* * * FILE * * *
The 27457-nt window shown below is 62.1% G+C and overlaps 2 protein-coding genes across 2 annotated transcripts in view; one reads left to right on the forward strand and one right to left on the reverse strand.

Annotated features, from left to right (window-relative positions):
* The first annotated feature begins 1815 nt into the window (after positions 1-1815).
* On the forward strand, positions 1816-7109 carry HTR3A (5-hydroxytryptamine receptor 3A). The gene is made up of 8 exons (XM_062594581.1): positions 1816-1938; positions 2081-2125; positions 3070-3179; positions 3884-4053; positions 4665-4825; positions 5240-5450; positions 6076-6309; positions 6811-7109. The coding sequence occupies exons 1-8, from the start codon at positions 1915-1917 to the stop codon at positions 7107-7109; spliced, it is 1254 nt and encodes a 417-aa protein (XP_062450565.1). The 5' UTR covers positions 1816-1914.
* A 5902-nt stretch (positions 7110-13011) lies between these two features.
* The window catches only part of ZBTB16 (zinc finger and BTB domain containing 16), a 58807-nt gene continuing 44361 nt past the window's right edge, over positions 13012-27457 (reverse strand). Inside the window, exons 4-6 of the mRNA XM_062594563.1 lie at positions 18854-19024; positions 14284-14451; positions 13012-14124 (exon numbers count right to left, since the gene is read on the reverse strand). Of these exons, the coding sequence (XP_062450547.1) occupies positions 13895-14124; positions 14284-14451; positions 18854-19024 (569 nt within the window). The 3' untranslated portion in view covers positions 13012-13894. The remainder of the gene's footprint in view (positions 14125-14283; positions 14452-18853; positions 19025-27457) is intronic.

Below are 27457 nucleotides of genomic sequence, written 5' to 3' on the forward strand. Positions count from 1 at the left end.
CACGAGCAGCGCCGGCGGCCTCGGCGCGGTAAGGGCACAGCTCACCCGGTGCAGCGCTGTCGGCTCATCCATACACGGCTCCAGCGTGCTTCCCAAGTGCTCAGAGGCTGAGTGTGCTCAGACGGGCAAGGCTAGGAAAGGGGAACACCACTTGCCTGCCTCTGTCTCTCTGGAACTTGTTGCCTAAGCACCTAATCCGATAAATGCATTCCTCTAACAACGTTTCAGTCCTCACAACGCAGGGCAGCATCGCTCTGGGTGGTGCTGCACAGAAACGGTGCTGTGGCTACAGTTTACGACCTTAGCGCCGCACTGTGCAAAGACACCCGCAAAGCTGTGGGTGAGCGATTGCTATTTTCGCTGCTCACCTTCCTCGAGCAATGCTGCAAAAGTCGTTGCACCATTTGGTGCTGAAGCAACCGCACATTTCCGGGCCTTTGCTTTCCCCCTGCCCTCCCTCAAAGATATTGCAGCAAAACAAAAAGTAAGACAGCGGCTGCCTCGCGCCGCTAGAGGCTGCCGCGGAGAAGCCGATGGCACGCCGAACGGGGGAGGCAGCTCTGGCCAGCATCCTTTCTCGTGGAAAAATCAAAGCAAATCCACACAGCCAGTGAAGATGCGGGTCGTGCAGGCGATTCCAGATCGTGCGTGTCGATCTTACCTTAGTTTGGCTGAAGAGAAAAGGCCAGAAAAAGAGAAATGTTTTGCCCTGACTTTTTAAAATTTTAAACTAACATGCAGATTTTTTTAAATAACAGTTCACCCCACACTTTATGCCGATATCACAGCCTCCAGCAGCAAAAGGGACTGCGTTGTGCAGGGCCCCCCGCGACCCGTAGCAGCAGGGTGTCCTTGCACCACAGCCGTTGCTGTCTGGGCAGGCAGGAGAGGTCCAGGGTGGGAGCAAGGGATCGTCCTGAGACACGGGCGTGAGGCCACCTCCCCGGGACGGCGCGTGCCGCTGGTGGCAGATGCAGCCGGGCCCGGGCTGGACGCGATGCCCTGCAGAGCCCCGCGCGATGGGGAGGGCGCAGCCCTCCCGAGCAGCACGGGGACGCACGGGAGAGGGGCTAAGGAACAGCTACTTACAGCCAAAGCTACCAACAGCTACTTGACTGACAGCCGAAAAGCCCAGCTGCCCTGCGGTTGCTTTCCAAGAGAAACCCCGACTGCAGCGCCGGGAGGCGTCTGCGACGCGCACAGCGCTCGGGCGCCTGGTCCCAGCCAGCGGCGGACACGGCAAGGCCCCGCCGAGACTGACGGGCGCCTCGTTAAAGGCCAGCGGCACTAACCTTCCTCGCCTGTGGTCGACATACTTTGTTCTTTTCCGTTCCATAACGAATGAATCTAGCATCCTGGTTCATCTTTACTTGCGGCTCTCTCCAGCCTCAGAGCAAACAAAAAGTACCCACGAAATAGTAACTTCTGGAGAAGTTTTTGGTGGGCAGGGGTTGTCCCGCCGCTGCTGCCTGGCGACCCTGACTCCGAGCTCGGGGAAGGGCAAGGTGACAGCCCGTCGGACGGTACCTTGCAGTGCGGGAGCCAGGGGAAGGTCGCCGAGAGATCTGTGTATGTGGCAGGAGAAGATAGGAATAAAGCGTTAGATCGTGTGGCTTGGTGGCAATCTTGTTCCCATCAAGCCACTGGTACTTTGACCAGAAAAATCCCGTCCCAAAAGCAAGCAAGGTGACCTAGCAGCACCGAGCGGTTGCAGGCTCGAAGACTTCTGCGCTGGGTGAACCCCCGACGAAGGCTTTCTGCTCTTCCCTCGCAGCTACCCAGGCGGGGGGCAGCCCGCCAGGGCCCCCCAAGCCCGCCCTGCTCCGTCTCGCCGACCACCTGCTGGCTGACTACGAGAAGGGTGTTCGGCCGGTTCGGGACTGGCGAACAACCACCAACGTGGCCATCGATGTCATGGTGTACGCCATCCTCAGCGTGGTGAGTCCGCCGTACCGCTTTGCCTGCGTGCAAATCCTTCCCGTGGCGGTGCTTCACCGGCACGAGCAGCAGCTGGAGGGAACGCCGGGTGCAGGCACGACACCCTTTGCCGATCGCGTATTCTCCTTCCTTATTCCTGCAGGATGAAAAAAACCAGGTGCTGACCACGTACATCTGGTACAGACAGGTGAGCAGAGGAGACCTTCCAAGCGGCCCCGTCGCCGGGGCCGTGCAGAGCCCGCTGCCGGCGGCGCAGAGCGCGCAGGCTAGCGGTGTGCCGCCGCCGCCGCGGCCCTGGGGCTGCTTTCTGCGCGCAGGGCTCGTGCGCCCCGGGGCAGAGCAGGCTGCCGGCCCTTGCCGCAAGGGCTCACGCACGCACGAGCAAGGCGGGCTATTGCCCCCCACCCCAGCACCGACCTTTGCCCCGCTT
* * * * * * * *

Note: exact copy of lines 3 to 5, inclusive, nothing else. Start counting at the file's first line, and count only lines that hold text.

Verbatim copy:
* The first annotated feature begins 1815 nt into the window (after positions 1-1815).
* On the forward strand, positions 1816-7109 carry HTR3A (5-hydroxytryptamine receptor 3A). The gene is made up of 8 exons (XM_062594581.1): positions 1816-1938; positions 2081-2125; positions 3070-3179; positions 3884-4053; positions 4665-4825; positions 5240-5450; positions 6076-6309; positions 6811-7109. The coding sequence occupies exons 1-8, from the start codon at positions 1915-1917 to the stop codon at positions 7107-7109; spliced, it is 1254 nt and encodes a 417-aa protein (XP_062450565.1). The 5' UTR covers positions 1816-1914.
* A 5902-nt stretch (positions 7110-13011) lies between these two features.